The City of Champaign is pleased to announce the award of more than $16,000 in grants to help six non-profit agencies bridge the digital divide in Champaign. The grants will be used to improve several public computing centers and to provide public education and training opportunities for Champaign’s underserved.
Jeff Hamilton, Telecommunications/AV Technician for the City of Champaign said, “Individuals lacking access to computers and Internet resources are in jeopardy of getting left behind in today’s technological society. The purpose of these grants is to help keep that from happening.”
The grant awards were the result of a competitive application process conducted by a committee of City staff and local digital literacy experts. The City used a unique open-ended application process in which local non-profits explained what they needed in order to improve their public computing centers and encourage sustainable use. “Some agencies said they needed new computers, but some just needed fans or new chairs to make their labs more comfortable in order to increase use,” reports Jeff Hamilton. “These agencies knew what they needed and the City helped fulfill that need.” The proposals selected for funding represented the most cost effective ways to encourage sustainable Internet use and improve digital media literacy among Champaign’s underserved populations.
The local non-profit agencies who received grant awards include:
- A&O Development Corporation $3000.00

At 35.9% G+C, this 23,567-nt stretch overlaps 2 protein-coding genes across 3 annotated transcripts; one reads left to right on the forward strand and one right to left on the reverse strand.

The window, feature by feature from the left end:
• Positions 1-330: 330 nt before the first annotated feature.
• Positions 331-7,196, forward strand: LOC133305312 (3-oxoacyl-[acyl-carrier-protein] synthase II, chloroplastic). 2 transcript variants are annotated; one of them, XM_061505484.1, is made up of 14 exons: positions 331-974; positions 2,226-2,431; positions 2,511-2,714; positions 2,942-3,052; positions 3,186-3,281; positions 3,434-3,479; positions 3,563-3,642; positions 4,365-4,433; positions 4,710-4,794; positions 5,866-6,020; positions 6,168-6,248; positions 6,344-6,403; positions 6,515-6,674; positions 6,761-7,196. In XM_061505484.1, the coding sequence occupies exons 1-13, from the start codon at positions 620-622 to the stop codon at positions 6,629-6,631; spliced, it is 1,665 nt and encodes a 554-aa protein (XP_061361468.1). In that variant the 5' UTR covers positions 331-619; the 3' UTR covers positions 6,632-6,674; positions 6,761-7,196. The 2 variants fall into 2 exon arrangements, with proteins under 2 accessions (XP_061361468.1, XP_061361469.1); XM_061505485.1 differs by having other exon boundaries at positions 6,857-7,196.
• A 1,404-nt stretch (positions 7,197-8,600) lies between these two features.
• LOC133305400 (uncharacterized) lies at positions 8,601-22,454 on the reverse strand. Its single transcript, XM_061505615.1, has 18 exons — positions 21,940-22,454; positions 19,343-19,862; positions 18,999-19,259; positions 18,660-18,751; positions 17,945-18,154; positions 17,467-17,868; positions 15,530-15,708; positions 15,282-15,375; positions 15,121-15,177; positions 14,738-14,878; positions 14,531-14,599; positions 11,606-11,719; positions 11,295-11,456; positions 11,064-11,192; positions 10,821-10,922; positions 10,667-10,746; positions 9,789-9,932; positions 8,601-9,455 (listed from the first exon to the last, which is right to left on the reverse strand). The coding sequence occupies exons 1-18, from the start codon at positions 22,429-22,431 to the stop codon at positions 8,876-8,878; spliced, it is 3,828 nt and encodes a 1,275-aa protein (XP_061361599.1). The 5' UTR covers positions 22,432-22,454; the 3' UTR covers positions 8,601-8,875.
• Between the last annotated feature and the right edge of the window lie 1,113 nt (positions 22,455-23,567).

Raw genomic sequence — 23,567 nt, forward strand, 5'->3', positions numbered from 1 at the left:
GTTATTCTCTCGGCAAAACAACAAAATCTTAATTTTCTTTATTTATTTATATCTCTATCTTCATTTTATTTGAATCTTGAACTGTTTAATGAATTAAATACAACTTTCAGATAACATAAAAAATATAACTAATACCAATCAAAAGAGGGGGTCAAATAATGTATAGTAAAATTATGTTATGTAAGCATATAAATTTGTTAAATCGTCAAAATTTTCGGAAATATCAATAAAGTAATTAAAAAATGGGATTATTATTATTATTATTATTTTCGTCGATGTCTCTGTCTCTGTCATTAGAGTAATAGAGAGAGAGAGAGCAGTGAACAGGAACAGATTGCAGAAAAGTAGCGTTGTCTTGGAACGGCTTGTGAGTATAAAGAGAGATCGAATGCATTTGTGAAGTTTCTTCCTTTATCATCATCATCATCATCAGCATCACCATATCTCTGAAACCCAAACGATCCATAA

- Center of Hope Church $2580.00
- New Hope Academy $3000.00
- Orpheum Children’s Museum $2995.91
- St. Luke CME Church $2940.00
- Tap In Leadership Academy $1689.23
Brian Bell, DCEO Digital Divide Grant Coordinator at Parkland College said, “It’s great to see several organizations come together to bridge the digital divide. Members of our community, supported by anchor institutions and businesses have provided a real and tangible asset to combat access to technology and education. The City of Champaign’s digital divide grant opportunity has set a precedent for collaboration, planning and action.”
Martin Wolske, Senior Research Scientist with the Center for Digital Inclusion at the University of Illinois Urbana-Champaign adds, “By using an innovative grant process, the City of Champaign distributed the digital divide funds in a way that assures the greatest possible community impact. I look forward to seeing how the funds will be leveraged by the grant award recipients to further grow their programs in 2013 and beyond.”
The funds awarded via this process were digital divide grant funds the City of Champaign received from Comcast as part of the cable franchise renewal in 2011. The grant funds were to be used to help improve computer literacy in Champaign.